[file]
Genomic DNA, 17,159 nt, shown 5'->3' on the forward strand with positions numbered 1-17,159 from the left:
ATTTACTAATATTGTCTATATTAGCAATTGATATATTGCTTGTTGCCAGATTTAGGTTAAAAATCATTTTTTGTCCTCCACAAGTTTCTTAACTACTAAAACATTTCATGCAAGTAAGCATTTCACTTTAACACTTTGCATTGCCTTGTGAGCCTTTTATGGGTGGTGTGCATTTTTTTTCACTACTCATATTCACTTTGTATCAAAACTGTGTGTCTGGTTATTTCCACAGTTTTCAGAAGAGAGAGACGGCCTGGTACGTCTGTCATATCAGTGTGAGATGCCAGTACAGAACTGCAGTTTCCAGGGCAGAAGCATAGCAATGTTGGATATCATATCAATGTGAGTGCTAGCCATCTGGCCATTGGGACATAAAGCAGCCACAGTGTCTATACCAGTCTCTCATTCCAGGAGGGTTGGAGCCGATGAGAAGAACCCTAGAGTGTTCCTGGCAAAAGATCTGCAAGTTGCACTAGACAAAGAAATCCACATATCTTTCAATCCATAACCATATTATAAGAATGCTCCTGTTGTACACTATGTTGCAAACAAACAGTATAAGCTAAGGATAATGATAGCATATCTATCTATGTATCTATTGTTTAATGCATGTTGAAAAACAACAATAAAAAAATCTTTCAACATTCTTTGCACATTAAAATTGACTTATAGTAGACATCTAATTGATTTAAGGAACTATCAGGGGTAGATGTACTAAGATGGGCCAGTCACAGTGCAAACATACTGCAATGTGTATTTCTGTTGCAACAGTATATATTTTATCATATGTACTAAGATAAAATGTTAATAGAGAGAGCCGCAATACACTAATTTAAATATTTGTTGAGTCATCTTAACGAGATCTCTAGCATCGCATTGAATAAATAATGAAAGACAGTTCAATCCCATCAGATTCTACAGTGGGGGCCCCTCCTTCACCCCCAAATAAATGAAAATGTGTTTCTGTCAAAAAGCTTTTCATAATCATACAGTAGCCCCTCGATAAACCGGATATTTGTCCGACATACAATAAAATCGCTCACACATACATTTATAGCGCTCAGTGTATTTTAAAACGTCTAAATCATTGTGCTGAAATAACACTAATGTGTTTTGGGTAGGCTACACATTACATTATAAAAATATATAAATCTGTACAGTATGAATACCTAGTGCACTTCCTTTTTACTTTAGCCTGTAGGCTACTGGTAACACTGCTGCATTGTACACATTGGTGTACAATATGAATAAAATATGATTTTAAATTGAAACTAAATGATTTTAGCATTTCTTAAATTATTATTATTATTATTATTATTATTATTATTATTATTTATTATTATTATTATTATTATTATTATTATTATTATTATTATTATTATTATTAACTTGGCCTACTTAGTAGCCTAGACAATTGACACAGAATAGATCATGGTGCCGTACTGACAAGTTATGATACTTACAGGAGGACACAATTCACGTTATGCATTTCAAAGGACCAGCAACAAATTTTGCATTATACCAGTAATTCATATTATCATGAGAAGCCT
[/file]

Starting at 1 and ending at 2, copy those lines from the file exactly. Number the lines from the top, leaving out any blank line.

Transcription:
Genomic DNA, 17,159 nt, shown 5'->3' on the forward strand with positions numbered 1-17,159 from the left:
ATTTACTAATATTGTCTATATTAGCAATTGATATATTGCTTGTTGCCAGATTTAGGTTAAAAATCATTTTTTGTCCTCCACAAGTTTCTTAACTACTAAAACATTTCATGCAAGTAAGCATTTCACTTTAACACTTTGCATTGCCTTGTGAGCCTTTTATGGGTGGTGTGCATTTTTTTTCACTACTCATATTCACTTTGTATCAAAACTGTGTGTCTGGTTATTTCCACAGTTTTCAGAAGAGAGAGACGGCCTGGTACGTCTGTCATATCAGTGTGAGATGCCAGTACAGAACTGCAGTTTCCAGGGCAGAAGCATAGCAATGTTGGATATCATATCAATGTGAGTGCTAGCCATCTGGCCATTGGGACATAAAGCAGCCACAGTGTCTATACCAGTCTCTCATTCCAGGAGGGTTGGAGCCGATGAGAAGAACCCTAGAGTGTTCCTGGCAAAAGATCTGCAAGTTGCACTAGACAAAGAAATCCACATATCTTTCAATCCATAACCATATTATAAGAATGCTCCTGTTGTACACTATGTTGCAAACAAACAGTATAAGCTAAGGATAATGATAGCATATCTATCTATGTATCTATTGTTTAATGCATGTTGAAAAACAACAATAAAAAAATCTTTCAACATTCTTTGCACATTAAAATTGACTTATAGTAGACATCTAATTGATTTAAGGAACTATCAGGGGTAGATGTACTAAGATGGGCCAGTCACAGTGCAAACATACTGCAATGTGTATTTCTGTTGCAACAGTATATATTTTATCATATGTACTAAGATAAAATGTTAATAGAGAGAGCCGCAATACACTAATTTAAATATTTGTTGAGTCATCTTAACGAGATCTCTAGCATCGCATTGAATAAATAATGAAAGACAGTTCAATCCCATCAGATTCTACAGTGGGGGCCCCTCCTTCACCCCCAAATAAATGAAAATGTGTTTCTGTCAAAAAGCTTTTCATAATCATACAGTAGCCCCTCGATAAACCGGATATTTGTCCGACATACAATAAAATCGCTCACACATACATTTATAGCGCTCAGTGTATTTTAAAACGTCTAAATCATTGTGCTGAAATAACACTAATGTGTTTTGGGTAGGCTACACATTACATTATAAAAATATATAAATCTGTACAGTATGAATACCTAGTGCACTTCCTTTTTACTTTAGCCTGTAGGCTACTGGTAACACTGCTGCATTGTACACATTGGTGTACAATATGAATAAAATATGATTTTAAATTGAAACTAAATGATTTTAGCATTTCTTAAATTATTATTATTATTATTATTATTATTATTATTATTATTTATTATTATTATTATTATTATTATTATTATTATTATTATTATTATTATTATTAACTTGGCCTACTTAGTAGCCTAGACAATTGACACAGAATAGATCATGGTGCCGTACTGACAAGTTATGATACTTACAGGAGGACACAATTCACGTTATGCATTTCAAAGGACCAGCAACAAATTTTGCATTATACCAGTAATTCATATTATCATGAGAAGCCT